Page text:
First of all, how are you and your family doing in these COVID19 times?
Marina Glogovac: My family and I are very lucky. This has been a stressful experience for us all, and my grown sons and I are all working out of our home, but we recognize the incredible privilege we have in being able to do so. We are safe, healthy, and still employed, so I am very grateful.
This has not been the case for so many people in our city and around the world. In Toronto where we live, public health data revealed some of our lowest income neighborhoods were the hardest hit by infection. It is critical that we keep our focus on the impact of this virus on our most vulnerable communities. In my work at CanadaHelps.org, I get to see first-hand the critical work that Canadian charities are doing to support vulnerable and marginalized groups during this time, and supporting these charities will be more critical than ever.
Tell us about you, your career, how you founded or joined CanadaHelps
Marina Glogovac: I’ve been the President & CEO of CanadaHelps since 2013. CanadaHelps is a really unique organization as both a charity and a technology company. We give Canadians an easy way to give to every charity in Canada through www.canadahelps.org, while also building affordable, accessible, and high-quality fundraising software (plus free education) for more than 23,000 Canadian charities – especially the smaller ones that wouldn’t normally have this access.
While I had long been involved with non-profits in a volunteer capacity, it was a significant career change for me after more than 20 years in media and digital companies. Prior to joining CanadaHelps, I held roles including CEO of the successful online dating company Lavalife Corp, CMO at Kobo Inc, and Group Publisher at St. Joseph’s Media, overseeing the business of their award-winning publications.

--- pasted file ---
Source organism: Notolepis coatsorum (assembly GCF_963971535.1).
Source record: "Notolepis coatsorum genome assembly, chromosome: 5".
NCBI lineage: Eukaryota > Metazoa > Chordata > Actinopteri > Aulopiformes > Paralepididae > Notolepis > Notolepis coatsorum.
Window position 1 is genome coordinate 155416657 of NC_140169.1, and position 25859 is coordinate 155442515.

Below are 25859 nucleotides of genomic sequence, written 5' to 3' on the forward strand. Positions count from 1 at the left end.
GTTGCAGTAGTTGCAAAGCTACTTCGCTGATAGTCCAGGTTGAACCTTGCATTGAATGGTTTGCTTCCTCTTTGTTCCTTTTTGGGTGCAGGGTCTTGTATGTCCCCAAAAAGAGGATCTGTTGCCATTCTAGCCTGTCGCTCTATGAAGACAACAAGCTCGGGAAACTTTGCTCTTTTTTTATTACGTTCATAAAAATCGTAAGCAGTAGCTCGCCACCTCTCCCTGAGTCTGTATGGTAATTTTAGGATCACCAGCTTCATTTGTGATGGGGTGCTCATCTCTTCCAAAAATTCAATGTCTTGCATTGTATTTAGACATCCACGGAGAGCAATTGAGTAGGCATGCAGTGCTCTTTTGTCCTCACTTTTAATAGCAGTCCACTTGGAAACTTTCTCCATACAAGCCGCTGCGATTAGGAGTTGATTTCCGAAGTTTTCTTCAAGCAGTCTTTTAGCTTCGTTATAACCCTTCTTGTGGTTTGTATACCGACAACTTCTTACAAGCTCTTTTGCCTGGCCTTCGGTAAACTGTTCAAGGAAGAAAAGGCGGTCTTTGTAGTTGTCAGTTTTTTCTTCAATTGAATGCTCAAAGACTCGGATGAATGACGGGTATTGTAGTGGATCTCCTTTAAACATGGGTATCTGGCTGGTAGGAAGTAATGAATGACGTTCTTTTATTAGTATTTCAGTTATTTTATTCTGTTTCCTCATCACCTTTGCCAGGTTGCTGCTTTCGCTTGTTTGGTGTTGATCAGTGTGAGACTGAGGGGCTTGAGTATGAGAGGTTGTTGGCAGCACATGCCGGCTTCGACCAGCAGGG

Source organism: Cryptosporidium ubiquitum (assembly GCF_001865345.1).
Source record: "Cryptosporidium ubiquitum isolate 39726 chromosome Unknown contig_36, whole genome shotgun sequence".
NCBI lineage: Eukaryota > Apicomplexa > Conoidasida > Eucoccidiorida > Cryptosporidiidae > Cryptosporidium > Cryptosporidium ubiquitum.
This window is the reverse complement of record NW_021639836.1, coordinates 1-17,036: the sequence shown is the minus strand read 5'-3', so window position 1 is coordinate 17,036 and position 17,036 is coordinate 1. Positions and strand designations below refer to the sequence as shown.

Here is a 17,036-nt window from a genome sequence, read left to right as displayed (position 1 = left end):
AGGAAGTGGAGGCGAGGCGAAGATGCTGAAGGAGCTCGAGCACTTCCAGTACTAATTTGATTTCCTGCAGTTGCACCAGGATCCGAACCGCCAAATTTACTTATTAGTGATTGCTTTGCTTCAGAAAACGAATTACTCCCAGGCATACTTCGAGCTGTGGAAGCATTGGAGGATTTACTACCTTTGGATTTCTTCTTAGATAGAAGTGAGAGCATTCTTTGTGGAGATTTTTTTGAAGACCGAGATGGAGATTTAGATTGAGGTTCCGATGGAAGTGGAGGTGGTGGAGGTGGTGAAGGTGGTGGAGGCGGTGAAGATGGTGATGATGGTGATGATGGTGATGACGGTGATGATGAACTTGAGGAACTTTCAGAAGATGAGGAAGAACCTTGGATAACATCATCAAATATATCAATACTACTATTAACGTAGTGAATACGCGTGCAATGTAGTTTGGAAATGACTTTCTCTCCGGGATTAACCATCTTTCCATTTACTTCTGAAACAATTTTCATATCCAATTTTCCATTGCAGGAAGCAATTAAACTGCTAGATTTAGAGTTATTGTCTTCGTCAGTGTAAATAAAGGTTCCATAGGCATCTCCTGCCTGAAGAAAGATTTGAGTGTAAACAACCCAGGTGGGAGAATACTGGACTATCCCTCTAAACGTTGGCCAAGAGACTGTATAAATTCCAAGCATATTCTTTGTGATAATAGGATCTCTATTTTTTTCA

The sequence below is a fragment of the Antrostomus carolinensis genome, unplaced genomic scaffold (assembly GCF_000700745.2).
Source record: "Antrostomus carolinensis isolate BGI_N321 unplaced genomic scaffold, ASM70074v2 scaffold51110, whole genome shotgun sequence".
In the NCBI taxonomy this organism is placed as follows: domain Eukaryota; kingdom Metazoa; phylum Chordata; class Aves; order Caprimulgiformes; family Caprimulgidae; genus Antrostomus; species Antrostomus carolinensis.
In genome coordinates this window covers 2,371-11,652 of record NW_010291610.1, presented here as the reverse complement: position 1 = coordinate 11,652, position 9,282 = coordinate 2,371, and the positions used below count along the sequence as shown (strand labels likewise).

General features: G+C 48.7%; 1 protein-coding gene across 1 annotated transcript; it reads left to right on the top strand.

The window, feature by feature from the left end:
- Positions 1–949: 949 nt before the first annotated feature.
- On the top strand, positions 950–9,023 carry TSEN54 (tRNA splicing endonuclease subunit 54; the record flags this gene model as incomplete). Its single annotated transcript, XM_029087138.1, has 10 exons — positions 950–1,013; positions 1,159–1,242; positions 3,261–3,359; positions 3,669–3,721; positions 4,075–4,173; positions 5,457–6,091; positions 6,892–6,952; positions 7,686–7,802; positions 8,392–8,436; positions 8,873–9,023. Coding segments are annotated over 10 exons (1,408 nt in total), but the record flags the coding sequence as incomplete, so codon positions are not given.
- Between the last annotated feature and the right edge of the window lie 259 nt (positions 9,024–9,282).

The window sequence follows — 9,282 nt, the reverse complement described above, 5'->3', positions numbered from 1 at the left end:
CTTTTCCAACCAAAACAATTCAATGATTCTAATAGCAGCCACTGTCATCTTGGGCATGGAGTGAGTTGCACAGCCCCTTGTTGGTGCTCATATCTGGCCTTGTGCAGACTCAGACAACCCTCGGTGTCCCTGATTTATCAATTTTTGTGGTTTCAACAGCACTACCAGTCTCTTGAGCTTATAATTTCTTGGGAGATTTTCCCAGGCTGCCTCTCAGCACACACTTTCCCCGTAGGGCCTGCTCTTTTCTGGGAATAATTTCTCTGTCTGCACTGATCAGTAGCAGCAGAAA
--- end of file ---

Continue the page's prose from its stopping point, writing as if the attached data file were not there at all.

For some, transitioning to the non-profit sector seems like taking a step down on the career ladder, but it has been the most challenging, creative, and satisfying part of my career.
The walls separating the non-profit and for-profit spaces are becoming more permeable, and there will be more crossover in the future. With corporate social responsibility becoming more deeply integrated into the core business sector, the growth of social entrepreneurship, the emergence and growing popularity of B corporations – companies that exist to have a positive impact on society as well as make money – new social finance vehicles, and the application of innovation and technology to drive social change, the charitable space is an incredibly dynamic place to be in right now.
The opportunities for innovation are substantial at a time when our communities need more cross-sector, problem-solving models for addressing persistent global and local problems. At the same time, charities are being asked to become more self-sufficient and entrepreneurial. The new pressures come amid an influx of venture-style, social return-on-investment-inspired views, government funding cutbacks and the changing face of philanthropy driven by demographic and technological factors.
This growing pressure calls for radically different ways of thinking about the charitable sector, and there is incredible opportunity for growing the impact of charities through the adoption of technology, innovation, and new ways of thinking without losing focus on the social value charities create.
How does CanadaHelps innovate?
Marina Glogovac: CanadaHelps is the oldest online donation platform in Canada. It was created during the dot com era, and has been a critical piece of infrastructure in the charitable sector. In my time at CanadaHelps, we have grown our impact exponentially – increasing the donations we drive for Canadian charities from $72 million a year when I started to $300 million a year now. But our impact on the sector was never more obvious than after COVID-19 hit Canada, and businesses across the country, including most charities, were shut down due to physical distancing restrictions.